# Style Guide

By: HODP Content Team

For overall guidelines, refer to this document or ask the content team, particularly your lead editor, who will email you when the publishing process begins with an introduction.

Keep in mind these are for traditional text-based articles. If you're submitting a scrollytelling project, a webapp, or an article heavily reliant on interactive viz or other React components, react out to the content team for advice!z

### Items to Turn in#

• Google doc draft that includes
• List of all main authors
• A few notable sentences commented as “pull quote”. These will be bolded in the article and should contain important analysis or insight
• At least 4 high quality images/graphs placed in your doc where you want them to appear
• Link to a GitHub repo with raw data, cleaned data, and code for your analysis
• Don’t include any survey data or personally identifiable data. You’ll work with your content ed to publish these carefully
• Captions for all images
• Sources for images/designs/graphics that are not your own, listed in the caption for the image in parenthesis
• In-text hyperlinks to any outside reference sources you used
• List of acknowledgements for anyone who supported your project
• A doc that has some subset of {concentration, year, house/dorm, a short bio} for each author! Put as much as you’re comfortable with. Examples at hodp.org/people
• Profile pics of all the article’s authors for your HODP website profile, if you’re comfortable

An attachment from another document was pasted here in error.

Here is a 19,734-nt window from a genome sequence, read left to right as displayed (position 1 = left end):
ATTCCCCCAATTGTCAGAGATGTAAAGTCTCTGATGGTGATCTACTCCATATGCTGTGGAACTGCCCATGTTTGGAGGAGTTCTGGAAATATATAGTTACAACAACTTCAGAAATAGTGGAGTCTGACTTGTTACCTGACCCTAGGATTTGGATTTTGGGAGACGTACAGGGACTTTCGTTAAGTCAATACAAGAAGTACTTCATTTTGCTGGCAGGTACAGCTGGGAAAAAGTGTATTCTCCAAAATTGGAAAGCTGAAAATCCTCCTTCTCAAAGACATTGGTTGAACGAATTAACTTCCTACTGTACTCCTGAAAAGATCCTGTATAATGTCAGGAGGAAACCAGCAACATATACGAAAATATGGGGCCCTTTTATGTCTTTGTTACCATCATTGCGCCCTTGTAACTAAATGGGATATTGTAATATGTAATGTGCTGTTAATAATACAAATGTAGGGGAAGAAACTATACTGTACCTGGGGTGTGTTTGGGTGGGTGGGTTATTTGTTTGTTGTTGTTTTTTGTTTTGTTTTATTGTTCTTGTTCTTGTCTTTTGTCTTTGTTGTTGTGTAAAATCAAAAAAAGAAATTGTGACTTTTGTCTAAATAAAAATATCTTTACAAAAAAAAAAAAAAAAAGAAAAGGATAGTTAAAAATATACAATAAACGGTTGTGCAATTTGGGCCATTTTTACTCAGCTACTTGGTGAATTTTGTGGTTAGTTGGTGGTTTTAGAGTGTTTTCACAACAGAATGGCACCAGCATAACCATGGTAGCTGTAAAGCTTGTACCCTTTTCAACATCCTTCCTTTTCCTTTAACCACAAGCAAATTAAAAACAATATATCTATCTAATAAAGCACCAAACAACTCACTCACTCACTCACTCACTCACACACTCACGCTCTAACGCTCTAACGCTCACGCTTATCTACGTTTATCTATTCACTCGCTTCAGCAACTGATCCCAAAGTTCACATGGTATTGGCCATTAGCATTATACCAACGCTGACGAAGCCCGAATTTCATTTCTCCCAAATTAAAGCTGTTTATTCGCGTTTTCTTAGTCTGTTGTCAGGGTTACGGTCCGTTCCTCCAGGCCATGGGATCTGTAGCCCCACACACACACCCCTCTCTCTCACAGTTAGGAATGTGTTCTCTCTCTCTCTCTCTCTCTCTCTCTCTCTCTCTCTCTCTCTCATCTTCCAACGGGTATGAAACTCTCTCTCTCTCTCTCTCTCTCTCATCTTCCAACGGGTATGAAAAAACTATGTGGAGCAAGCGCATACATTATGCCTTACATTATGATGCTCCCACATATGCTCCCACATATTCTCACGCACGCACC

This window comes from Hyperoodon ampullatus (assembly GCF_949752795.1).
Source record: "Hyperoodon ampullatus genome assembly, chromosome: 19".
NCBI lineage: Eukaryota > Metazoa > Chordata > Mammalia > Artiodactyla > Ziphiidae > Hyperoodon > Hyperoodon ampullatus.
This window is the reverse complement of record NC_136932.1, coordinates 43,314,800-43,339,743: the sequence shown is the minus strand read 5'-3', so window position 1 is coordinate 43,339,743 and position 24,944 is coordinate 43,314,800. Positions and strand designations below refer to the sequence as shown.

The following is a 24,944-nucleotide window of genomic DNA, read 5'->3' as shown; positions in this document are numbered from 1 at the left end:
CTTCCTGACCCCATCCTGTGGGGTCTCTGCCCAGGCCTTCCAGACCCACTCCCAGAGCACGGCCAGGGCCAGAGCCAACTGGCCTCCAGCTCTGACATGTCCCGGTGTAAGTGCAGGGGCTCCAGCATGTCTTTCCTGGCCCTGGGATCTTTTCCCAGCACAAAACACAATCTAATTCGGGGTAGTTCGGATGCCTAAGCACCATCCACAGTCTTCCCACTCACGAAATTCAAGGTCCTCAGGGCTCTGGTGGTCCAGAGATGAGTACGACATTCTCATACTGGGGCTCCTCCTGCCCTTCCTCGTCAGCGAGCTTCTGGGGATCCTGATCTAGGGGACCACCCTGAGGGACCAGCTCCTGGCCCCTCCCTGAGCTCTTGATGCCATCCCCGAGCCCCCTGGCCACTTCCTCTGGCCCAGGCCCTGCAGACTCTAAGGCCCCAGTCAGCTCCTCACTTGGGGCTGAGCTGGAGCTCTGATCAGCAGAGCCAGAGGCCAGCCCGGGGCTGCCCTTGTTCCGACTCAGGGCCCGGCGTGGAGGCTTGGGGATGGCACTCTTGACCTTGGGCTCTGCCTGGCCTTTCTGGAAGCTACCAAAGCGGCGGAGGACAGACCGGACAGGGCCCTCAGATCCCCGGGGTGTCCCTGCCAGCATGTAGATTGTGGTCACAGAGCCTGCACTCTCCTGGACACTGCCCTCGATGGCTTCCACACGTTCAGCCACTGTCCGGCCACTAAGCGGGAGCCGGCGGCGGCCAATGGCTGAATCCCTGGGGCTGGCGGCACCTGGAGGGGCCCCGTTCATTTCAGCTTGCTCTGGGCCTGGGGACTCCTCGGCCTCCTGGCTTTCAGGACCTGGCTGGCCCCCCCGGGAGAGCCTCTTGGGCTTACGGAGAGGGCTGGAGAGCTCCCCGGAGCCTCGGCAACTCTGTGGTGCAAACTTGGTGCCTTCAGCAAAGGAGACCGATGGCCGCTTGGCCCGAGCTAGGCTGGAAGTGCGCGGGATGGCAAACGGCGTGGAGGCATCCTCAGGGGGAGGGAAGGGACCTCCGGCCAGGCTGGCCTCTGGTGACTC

• All the graphs/images in your draft, included in the folder as images (in addition to being placed correctly in the doc)

### Formatting#

The best way to adhere to formatting rules is to use the HODP [article template] (https://docs.google.com/document/d/1oeDl3xG61z7aHbzZnq64nnDlHMyJiB1SgCrkaTpw4bs/edit).

• Ensure your images are placed in the article draft where you want them located, that they’re large and of high quality and resolution, and that each image has a caption and source (if the source isn’t you)
• Don't put images and text next to each other, format them one after another
• Articles should have at least 4 visuals. Most have 5-10.
• Specify 3-5 pull quotes by commenting "pull quote" around them. These should be meaty but concise insights or trends you don't want your reader to miss
• Use bolding and italics sparingly but effectively
• Give your article a title and subtitle. Title should be shorter and engaging but capture the gist of the article subject. The subtitle is where you can go more in detail. This subtitle will be the exceprt previewed on social media in the homepage of our website
• Hyperlink external sources and other HODP articles that you reference
##### important

Check out our article guide for guidlines and advice for the actual content of your article. This guide is just for formatting and style.

### Tone#

• Avoid memes and gifs
• Keep it conversational, but polished enough live on our site permanently
• Avoid snark and sarcasm, but occasional humor or references to Harvard culture is fine
• Be clear and concise
• Avoid presenting opinions and advocating for solutions to problems unrelated to your data and its specific insights. You can hypothesize or speculate on specific trends if you acknowledge it's speculation